Is Bruce Blair a dreamer or a hard-nosed pragmatist?
Blair, an expert on U.S. and Russian security policies, has spent the past five years consumed with finding ways "to bring the world to America and America to the world in a serious and broad way."
He wanted Americans to break free of their isolation and foreigners to have a more realistic view of Americans. "I am often disturbed by the conceit of literate foreigners about what they think they know about us," Blair said. "The information they receive is dangerously contaminated and distorted."
American news media are geared toward Americans, not an international audience, Blair pointed out. And foreign news media based in the United States tend to focus on the U.S. government, not on average Americans.
So in 2001, Blair began gathering seasoned journalists from Russia and China who were in the United States for various reasons and launched the World Security Institute's International Media Division, an online news service offering in-depth articles to small newspapers, individual editors, academics and day-to-day readers around the world, free. More recently, he has added journalists with Iranian and Arab backgrounds to the group.
The journalists he recruited "are professionals who know the United States and who can interpret and explain America to their regions in their own language and in an interesting way," Blair said.
Their offerings include pieces about the process of selecting a Supreme Court justice in the United States, the U.S. intelligence debate on China's military power and recent scandals involving House Majority Leader Tom DeLay (R-Tex.).
The International Media Division offers several language-specific services: The Russian-language service, Washington ProFile, is cited more frequently in Russian media outlets than any other source, according to the Russian Web search engine Aport. The service also fills a void in the former Soviet republics, most of which do not have correspondents in Washington, Blair said.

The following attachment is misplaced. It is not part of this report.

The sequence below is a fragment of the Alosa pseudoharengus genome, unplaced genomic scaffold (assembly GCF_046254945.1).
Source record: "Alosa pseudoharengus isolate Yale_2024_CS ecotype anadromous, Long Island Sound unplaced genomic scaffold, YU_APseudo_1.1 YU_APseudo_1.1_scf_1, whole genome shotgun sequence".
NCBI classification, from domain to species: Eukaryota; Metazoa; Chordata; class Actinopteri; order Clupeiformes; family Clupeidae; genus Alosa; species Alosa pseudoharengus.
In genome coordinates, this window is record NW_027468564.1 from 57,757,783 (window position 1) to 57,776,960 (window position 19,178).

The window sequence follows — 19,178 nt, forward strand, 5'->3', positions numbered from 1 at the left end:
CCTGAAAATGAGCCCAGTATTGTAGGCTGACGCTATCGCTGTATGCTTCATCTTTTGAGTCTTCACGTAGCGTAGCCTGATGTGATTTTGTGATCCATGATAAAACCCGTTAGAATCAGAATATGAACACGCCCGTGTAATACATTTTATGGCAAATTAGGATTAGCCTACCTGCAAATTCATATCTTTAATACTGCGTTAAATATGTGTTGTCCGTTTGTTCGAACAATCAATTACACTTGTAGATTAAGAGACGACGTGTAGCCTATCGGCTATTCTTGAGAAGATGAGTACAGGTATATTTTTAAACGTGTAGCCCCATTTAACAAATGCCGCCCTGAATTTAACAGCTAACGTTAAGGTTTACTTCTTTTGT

The Chinese service, Washington Observer, reaches 300 million people a week in China, Blair said, and has offered articles about the proposed lifting of the European Union arms embargo, SARS and the Chinese bid, since withdrawn, to take over the U.S. oil company Unocal. It also includes features on Chinese Americans.
In Iran, both reformist and government newspapers have reprinted articles filed for the Farsi news service.
The International Media Division's parent group, the World Security Institute, is a global research organization based in Washington that was previously known as the Center for Defense Information. The CDI continues to research nuclear and military policy, but as a subdivision of the World Security Institute.
Blair, 58, used to focus on writing books and articles on security issues. But today he's likely to hand you a small fan of business cards carrying his various titles: president of the World Security Institute, president of CDI, executive producer of Azimuth Media, and so on. He jokes that he has "multiple personalities."
Blair grew up in Monticello, Ill., and earned a bachelor's degree in communications from the University of Illinois in 1970. He then entered the Air Force for four years, serving as a Minuteman ICBM launch control officer and support officer for the Strategic Air Command's Airborne Command Post.
He also trained on warplanes and on the launching of up to 50 missiles.
He earned a doctorate in operations research from Yale in 1984.
From 1982 to 1985, he worked at the now-defunct congressional Office of Technology Assessment. In 1987, he joined the Brookings Institution and remained there until 2000. In 1999, he was named a MacArthur fellow, an honor that comes with $350,000 to pursue one's dream or purpose.
At the World Security Institute, Blair has doubled his organization's budget in the past five years by urging donors to back efforts "to engage the world."
Blair credits Lynn Strauss, a former educator who lives in New York, for being the impetus behind the Farsi and Arabic services, which were launched this spring.
"We took a trip to Iran around 1999," Strauss said in a telephone interview, "and we were just so impressed by the way young people are for everything American. They seemed so dynamic and engaged. I felt we should be in close touch with them. As I heard of what Bruce was doing in Russia and China, I told him, 'You have got to do this in Farsi and Arabic.' " Strauss donated $1 million to the effort.
"I think there is a revolution underway," Blair said. "My dream is to find something lucrative to pay for our project at WSI and our fledgling operations. I'd like to figure out a model to become the Microsoft of NGOs. The purpose would not be to make money, but to subsidize our effort."